Canadian border guards wear uniforms supplied by R Nicholls Distributors, which was revealed to manufacture goods in countries like Vietnam, Cambodia and Mexico. (Photo: THE CANADIAN PRESS/Jonathan Hayward)
Every year, the Canadian government spends millions of dollars outfitting civil servants in various uniforms. Want to know where those uniforms are made? Until recently, the government agency responsible for purchasing them didn't disclose that kind of information. But now, thanks to a Toronto Star report, garment manufacturing information is about to be released.
The Star used an Access to Information request to acquire sales documents from a major government supplier, R Nicholls Distributors. The company has supplied clothing for Canadian prison and border guards, various police departments and other government employees — and, it turns out, much of that clothing was made in factories in Vietnam, Cambodia and Mexico.
The Star points out that there is no evidence to suggest that R Nicholls supplied clothing that was made in sweatshops.
Now, Public Works and Government Services Canada, which oversees government contracts like the one to R Nicholls, has changed its policy to disclose where clothes it buys are made.
“For all future procurements undertaken by [Public Works], the country of origin will be disclosed and made available to the public as part of the contract agreement. For active contracts, [Public Works] is working with companies to disclose the country of origin, which will be posted on our website,” Public Works spokesperson Annie Trepanier wrote in an email to the Star.
The news could be part of a trend. In December, the Ontario government introduced an ethical sourcing policy for the clothing it buys. This ensures that the government will only purchase clothing from manufacturers that follow labour laws and have decent working conditions.
"Canadians now have more information, and that can be useful," Bob Jeffcott, Policy Analyst at Maquila Solidarity Network, told Strombo.com. "But it's no more information than an individual shopper would get by looking at their labels. Country of origin already applies to products you buy in stores. It's not a huge step forward. An ethical procurement policy would be one in which you actually disclose the locations of the factories. That's not far fetched — many universites already have policies that require that kind of information."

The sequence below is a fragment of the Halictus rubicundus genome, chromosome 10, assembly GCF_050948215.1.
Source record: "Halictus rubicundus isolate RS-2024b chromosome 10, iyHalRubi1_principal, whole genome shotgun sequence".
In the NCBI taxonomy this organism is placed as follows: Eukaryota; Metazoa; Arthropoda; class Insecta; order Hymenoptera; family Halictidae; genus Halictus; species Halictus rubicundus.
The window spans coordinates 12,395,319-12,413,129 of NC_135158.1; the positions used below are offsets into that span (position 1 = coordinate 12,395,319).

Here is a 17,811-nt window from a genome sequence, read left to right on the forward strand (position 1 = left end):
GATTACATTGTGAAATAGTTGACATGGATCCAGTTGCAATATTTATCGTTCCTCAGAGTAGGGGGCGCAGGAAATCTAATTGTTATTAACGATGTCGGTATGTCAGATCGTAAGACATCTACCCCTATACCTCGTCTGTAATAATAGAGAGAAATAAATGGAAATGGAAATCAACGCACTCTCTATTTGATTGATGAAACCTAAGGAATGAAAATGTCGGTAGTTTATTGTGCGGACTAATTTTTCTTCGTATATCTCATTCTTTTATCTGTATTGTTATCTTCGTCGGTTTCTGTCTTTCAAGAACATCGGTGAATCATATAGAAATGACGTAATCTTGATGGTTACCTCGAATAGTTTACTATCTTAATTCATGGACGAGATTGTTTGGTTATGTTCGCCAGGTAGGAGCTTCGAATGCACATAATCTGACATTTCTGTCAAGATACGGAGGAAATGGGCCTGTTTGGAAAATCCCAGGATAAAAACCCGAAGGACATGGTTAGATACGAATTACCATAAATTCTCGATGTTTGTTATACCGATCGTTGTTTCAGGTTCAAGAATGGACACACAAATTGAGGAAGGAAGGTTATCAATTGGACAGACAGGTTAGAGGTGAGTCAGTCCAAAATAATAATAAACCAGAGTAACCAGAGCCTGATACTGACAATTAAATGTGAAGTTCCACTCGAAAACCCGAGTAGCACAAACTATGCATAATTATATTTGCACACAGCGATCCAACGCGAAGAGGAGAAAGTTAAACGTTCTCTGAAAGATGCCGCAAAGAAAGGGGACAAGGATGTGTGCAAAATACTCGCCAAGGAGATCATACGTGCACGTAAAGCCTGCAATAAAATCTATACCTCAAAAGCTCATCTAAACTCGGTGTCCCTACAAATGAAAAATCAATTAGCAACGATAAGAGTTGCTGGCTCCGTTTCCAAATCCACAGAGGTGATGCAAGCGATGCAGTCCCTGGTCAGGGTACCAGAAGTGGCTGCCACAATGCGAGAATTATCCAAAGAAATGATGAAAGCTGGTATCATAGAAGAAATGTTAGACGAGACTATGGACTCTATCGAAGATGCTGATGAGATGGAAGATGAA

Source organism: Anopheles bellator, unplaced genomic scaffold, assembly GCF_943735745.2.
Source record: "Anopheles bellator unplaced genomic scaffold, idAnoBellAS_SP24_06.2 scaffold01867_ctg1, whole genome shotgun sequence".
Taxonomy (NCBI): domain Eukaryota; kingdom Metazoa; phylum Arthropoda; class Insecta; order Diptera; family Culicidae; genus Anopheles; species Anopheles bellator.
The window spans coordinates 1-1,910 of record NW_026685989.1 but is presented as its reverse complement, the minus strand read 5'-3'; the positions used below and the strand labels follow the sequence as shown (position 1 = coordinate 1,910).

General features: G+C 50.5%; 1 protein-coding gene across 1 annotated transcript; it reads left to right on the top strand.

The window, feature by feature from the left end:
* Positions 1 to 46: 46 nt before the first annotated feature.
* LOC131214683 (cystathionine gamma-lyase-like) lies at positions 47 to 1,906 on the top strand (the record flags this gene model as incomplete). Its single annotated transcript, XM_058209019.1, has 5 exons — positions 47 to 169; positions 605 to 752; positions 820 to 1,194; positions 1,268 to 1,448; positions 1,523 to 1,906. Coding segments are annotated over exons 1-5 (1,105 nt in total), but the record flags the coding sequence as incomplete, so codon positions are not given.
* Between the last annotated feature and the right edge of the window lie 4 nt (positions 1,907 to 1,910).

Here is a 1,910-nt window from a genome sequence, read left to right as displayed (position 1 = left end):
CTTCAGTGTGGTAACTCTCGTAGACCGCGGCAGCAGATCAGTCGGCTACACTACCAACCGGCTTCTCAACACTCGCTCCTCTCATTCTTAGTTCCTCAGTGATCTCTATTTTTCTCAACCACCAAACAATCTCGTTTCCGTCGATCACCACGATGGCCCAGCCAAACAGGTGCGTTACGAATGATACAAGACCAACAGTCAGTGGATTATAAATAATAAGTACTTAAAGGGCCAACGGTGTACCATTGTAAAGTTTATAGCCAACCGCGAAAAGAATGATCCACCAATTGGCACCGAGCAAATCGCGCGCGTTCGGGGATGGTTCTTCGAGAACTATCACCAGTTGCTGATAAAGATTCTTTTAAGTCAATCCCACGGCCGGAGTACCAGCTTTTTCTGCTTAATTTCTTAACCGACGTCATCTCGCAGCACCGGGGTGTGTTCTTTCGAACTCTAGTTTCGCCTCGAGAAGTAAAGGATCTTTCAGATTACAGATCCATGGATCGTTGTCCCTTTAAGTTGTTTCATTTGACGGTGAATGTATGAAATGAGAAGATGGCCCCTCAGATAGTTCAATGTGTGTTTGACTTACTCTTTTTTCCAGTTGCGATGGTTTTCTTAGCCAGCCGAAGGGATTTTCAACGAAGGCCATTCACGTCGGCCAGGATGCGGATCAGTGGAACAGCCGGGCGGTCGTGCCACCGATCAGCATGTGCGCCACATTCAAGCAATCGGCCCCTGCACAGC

Many Canadian retailers — including Hudson's Bay Co. — have also pledged to enact ethical sourcing policies. This comes about a year after the Rana Plaza disaster in Bangladesh, in which an industrial accident killed more than 1,100 garment workers. For more information about that incident, as well as some informative long reads about the treatment of garment workers in developing world countries, see our post from last year here.
In December, thousands of Cambodian garment workers went on strike to protest poor labour conditions at factories that produce clothing for big Western companies. You can read more about that here.
It's not uncommon or illegal for government contractors to manufacture goods outside of Canada. But most government spending on clothing and uniforms goes to goods that are made in Canada. In fact, Public Works says 98 per cent of its spending on clothing and uniforms for the RCMP and the Department of National Defence — two agencies that specifically mandate that suppliers make their goods in Canada — was for clothing that was made in Canada.
But even clothing that is said to be made in Canada often has origins elsewhere. According to the Textile Labeling Act, if a garment is labelled "Made in Canada," it means the last major transformation occurred in Canada, and that at least 51 per cent of the total costs of production must take place here. Garments can also be labelled "Product of Canada," which means 98 per cent of the total direct costs of production take place in Canada. And if the material comes from somewhere else, that is supposed to be stated as well (though the Competition Bureau of Canada doesn't always police this).
Via Toronto Star